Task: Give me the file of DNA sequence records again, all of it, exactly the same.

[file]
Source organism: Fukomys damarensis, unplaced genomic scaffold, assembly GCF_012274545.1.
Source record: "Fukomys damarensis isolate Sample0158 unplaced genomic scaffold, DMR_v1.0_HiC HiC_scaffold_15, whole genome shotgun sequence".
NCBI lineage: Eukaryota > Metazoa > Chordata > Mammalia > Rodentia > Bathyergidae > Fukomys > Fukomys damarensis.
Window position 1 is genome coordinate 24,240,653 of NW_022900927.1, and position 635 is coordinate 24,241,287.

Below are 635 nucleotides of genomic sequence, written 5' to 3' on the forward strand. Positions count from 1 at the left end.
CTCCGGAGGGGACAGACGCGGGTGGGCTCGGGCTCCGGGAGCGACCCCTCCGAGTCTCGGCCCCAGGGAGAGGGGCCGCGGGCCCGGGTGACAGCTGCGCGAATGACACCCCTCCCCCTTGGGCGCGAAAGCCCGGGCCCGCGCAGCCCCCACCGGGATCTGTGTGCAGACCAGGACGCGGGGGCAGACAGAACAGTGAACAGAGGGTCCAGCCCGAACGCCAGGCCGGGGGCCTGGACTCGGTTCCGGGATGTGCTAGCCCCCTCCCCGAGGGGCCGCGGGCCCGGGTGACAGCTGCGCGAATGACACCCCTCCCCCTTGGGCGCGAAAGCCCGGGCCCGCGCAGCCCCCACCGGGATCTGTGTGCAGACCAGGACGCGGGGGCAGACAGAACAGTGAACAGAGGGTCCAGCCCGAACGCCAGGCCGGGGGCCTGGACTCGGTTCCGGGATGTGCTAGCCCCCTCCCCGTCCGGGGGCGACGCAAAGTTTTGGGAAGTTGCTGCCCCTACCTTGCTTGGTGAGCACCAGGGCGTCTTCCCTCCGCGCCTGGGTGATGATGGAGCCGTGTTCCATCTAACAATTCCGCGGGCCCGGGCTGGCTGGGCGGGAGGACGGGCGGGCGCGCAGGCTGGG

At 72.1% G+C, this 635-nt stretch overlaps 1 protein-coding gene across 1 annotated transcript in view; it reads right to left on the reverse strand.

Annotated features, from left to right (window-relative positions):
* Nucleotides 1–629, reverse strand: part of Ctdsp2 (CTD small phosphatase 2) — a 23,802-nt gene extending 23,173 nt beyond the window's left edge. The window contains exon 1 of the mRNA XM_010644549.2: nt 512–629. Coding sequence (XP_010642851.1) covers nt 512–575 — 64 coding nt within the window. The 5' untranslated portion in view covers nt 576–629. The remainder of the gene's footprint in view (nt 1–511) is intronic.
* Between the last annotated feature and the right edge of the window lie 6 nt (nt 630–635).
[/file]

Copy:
Source organism: Fukomys damarensis, unplaced genomic scaffold, assembly GCF_012274545.1.
Source record: "Fukomys damarensis isolate Sample0158 unplaced genomic scaffold, DMR_v1.0_HiC HiC_scaffold_15, whole genome shotgun sequence".
NCBI lineage: Eukaryota > Metazoa > Chordata > Mammalia > Rodentia > Bathyergidae > Fukomys > Fukomys damarensis.
Window position 1 is genome coordinate 24,240,653 of NW_022900927.1, and position 635 is coordinate 24,241,287.

Below are 635 nucleotides of genomic sequence, written 5' to 3' on the forward strand. Positions count from 1 at the left end.
CTCCGGAGGGGACAGACGCGGGTGGGCTCGGGCTCCGGGAGCGACCCCTCCGAGTCTCGGCCCCAGGGAGAGGGGCCGCGGGCCCGGGTGACAGCTGCGCGAATGACACCCCTCCCCCTTGGGCGCGAAAGCCCGGGCCCGCGCAGCCCCCACCGGGATCTGTGTGCAGACCAGGACGCGGGGGCAGACAGAACAGTGAACAGAGGGTCCAGCCCGAACGCCAGGCCGGGGGCCTGGACTCGGTTCCGGGATGTGCTAGCCCCCTCCCCGAGGGGCCGCGGGCCCGGGTGACAGCTGCGCGAATGACACCCCTCCCCCTTGGGCGCGAAAGCCCGGGCCCGCGCAGCCCCCACCGGGATCTGTGTGCAGACCAGGACGCGGGGGCAGACAGAACAGTGAACAGAGGGTCCAGCCCGAACGCCAGGCCGGGGGCCTGGACTCGGTTCCGGGATGTGCTAGCCCCCTCCCCGTCCGGGGGCGACGCAAAGTTTTGGGAAGTTGCTGCCCCTACCTTGCTTGGTGAGCACCAGGGCGTCTTCCCTCCGCGCCTGGGTGATGATGGAGCCGTGTTCCATCTAACAATTCCGCGGGCCCGGGCTGGCTGGGCGGGAGGACGGGCGGGCGCGCAGGCTGGG

At 72.1% G+C, this 635-nt stretch overlaps 1 protein-coding gene across 1 annotated transcript in view; it reads right to left on the reverse strand.

Annotated features, from left to right (window-relative positions):
* Nucleotides 1–629, reverse strand: part of Ctdsp2 (CTD small phosphatase 2) — a 23,802-nt gene extending 23,173 nt beyond the window's left edge. The window contains exon 1 of the mRNA XM_010644549.2: nt 512–629. Coding sequence (XP_010642851.1) covers nt 512–575 — 64 coding nt within the window. The 5' untranslated portion in view covers nt 576–629. The remainder of the gene's footprint in view (nt 1–511) is intronic.
* Between the last annotated feature and the right edge of the window lie 6 nt (nt 630–635).